Painting conservator, Tomas Berger, has been taking care of Mucha’s The Slav Epic for the past fourteen years. "I have experienced a lot with it," he says. He took care of the paintings when they were in Moravsky Krumlov as well as when traveling around the world. "The Epic is an amazing thing for people around the world to see," he adds.
Interview with Tomáš Berger - About The Slav Epic
Why is The Epic so exceptional?
Mucha devoted 18 years of his life to the project. When he began to work on it, he was at the height of his career, a tremendously successful artist, having gained a great deal of experience in Paris for example. And he delivered the whole project for free.
Why do this?
He did it for the nation, for the Czech nation. He wanted to materialise its history. Mucha helped establish and steer the Art Nouveau era. He was far more capable than the painters before him. He prepared everything in detail. He had tiny drawings with charcoal, where he solved the colour of paintings, and he devoted himself to extreme training for each piece. He also traveled throughout Europe, visiting the places he had painted.
How did you become involved with The Slav Epic?
My admiration for Mucha was kindled by the former director of the Prague City Gallery, Karel Srp. He sent me to Moravský Krumlov instructing me that there was a need to do something with some paintings. I arrived in front of the canvases, I looked at them closely, they were great illustrations, I looked from afar, the monumentality fascinated me. It is incredible work. I imagined how a Baroque master would have done it, as Aleš or Ženíšek would do it in the 19th century... Mucha did it with a great deal of work, he was not only a great artist but he was also an excellent manager, holding a good relationship with the Prague Mayor, with whom he offered his work to Prague.
Why did Mucha donate The Slav Epic to Prague?
Prague was at that time the centre of ‘Slavicity’. The Poles, the Serbs, the Croats, all took it as the centre of all the Slavs. It was a multicultural centre. Mucha did it for Prague. Which of the other painters have done such a project?
Mucha's work is not only a positive emotion.
Why does Mucha inspire such emotions? Because people understand the work, as does Albatros in taking on such a monumental project as the The Epic book.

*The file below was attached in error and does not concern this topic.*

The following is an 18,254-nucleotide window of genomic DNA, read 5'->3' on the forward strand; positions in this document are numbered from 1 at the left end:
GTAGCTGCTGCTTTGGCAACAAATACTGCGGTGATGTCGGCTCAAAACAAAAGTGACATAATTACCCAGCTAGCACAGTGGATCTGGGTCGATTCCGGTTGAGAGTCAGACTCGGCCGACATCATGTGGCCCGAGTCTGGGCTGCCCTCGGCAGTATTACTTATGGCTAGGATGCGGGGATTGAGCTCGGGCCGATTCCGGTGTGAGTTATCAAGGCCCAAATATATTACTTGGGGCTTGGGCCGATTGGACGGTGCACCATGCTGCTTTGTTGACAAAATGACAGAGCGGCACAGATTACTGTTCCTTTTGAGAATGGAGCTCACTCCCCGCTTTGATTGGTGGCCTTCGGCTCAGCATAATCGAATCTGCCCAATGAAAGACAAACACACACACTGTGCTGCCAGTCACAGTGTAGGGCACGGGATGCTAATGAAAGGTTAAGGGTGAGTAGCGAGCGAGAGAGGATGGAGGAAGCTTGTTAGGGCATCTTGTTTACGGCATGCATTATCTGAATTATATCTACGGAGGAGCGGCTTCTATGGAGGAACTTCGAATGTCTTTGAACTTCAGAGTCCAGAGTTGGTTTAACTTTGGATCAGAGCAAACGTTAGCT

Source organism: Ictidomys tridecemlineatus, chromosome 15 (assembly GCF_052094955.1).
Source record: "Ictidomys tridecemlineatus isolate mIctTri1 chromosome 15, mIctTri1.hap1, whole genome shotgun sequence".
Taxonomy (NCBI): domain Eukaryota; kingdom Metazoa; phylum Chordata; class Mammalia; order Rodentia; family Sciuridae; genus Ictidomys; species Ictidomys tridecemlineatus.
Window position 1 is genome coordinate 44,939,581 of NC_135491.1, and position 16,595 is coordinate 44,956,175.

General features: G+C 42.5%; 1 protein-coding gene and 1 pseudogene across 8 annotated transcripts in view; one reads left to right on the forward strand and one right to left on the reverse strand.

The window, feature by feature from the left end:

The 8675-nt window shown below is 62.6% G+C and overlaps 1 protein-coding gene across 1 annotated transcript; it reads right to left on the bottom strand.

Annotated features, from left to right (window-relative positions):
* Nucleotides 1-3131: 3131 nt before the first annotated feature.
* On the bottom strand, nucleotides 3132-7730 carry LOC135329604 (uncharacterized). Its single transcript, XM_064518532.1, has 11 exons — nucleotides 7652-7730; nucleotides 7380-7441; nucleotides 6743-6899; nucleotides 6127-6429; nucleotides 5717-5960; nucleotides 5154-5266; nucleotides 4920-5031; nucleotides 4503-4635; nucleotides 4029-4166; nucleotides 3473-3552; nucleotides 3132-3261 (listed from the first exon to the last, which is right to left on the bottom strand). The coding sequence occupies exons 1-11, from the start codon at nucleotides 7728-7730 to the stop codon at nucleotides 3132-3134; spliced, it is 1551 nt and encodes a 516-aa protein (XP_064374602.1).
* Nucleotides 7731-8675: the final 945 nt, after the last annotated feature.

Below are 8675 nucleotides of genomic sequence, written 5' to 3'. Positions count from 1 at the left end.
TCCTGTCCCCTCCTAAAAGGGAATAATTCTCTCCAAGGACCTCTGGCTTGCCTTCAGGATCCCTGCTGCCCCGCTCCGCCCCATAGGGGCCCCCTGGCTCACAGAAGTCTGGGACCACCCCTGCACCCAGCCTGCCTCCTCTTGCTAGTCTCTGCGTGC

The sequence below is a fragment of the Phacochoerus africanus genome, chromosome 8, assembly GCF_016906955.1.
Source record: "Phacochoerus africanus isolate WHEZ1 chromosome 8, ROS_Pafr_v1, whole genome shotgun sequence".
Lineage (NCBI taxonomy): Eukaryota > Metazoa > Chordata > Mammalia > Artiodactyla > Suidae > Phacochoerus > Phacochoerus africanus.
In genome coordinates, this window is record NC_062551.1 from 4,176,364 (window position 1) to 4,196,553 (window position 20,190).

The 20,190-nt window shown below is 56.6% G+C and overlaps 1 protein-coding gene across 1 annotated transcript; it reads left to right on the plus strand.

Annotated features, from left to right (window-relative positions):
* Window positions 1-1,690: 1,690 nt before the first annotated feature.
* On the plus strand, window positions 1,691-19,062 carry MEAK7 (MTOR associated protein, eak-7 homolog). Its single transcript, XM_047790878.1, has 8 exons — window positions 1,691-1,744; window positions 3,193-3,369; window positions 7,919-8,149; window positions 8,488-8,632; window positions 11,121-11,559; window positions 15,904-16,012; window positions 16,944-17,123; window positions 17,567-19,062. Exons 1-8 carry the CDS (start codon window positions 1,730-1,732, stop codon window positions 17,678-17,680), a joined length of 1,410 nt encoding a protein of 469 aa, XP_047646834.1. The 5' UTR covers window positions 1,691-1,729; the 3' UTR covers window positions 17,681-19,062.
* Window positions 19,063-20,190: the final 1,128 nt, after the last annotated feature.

The Epic had a phenomenal success last year in Japan, in Tokyo. Did Mucha expect the work to travel?
For sure. Mucha counted on it. The work traveled during his lifetime and still travels today.
What care does The Epic require? Do you check it after it returns from loan?
Two pieces are always chosen after its return, for gentle cleansing and checking for scratches and flaking. It's nothing serious. The last time The Epic suffered was in Krumlov, just before moving to Prague, it suffered damage from visitors. The paintings were displayed there at minimal distances, so there were some traces of damage. But it was just cosmetic.
What kind of state are the works in?
These pictures are in great shape for what they've been through. They were sheltered for eight years in the cloister of one monastery, covered only by a tarp. It was raining and snowing. If Mucha hadn’t painted them in his brilliant technique, most of the pictures would no longer exist.
Do you have a favourite picture in the cycle?
Whenever I stand before one of the pictures I notice something new. I know each one in detail, but every time I am surprised by something. It's a monumental painting from the early 20th century, but when you see how the figures, colours, atmosphere, smoke and fog are painted there, one has to say it's a masterpiece. It's precise in detail, you can see them close up as an illustration and if you stand back you get a whole different perspective.
Can you still find out new things about the Epic?
I was in Brooklyn, I wanted to know something about how they exhibited The Epic in 1921. The archivist found me a communication between Mucha and the director of the Brooklyn Museum where it was exhibited. It was larger then the Metropolitan Museum. Mucha then came to Brooklyn very enraged, because the painting of Master Jan Hus was crumpled, pierced and damaged. Mucha forbade them to carry the Epic to America. I know the work well, and I always wondered why it was damaged. When you look at it, you can see different spots after retouching. Maybe they were trying to stretch the canvas into the frame hung on the wall, and it fell to the ground, collapsed and broke. There is always something new to discover.